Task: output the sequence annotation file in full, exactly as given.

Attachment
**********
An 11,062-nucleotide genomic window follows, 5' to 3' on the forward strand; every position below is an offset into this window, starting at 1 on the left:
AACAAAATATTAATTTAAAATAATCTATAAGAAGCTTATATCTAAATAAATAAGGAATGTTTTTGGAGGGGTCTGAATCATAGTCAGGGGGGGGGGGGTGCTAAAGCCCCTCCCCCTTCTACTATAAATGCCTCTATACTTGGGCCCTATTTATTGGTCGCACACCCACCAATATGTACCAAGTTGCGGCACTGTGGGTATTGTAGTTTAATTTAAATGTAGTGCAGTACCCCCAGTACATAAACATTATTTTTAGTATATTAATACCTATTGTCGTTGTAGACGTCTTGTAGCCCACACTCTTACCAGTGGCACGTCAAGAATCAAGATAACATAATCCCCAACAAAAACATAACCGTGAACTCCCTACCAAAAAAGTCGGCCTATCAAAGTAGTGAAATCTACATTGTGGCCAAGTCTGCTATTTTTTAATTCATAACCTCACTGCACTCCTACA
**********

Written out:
An 11,062-nucleotide genomic window follows, 5' to 3' on the forward strand; every position below is an offset into this window, starting at 1 on the left:
AACAAAATATTAATTTAAAATAATCTATAAGAAGCTTATATCTAAATAAATAAGGAATGTTTTTGGAGGGGTCTGAATCATAGTCAGGGGGGGGGGGGTGCTAAAGCCCCTCCCCCTTCTACTATAAATGCCTCTATACTTGGGCCCTATTTATTGGTCGCACACCCACCAATATGTACCAAGTTGCGGCACTGTGGGTATTGTAGTTTAATTTAAATGTAGTGCAGTACCCCCAGTACATAAACATTATTTTTAGTATATTAATACCTATTGTCGTTGTAGACGTCTTGTAGCCCACACTCTTACCAGTGGCACGTCAAGAATCAAGATAACATAATCCCCAACAAAAACATAACCGTGAACTCCCTACCAAAAAAGTCGGCCTATCAAAGTAGTGAAATCTACATTGTGGCCAAGTCTGCTATTTTTTAATTCATAACCTCACTGCACTCCTACA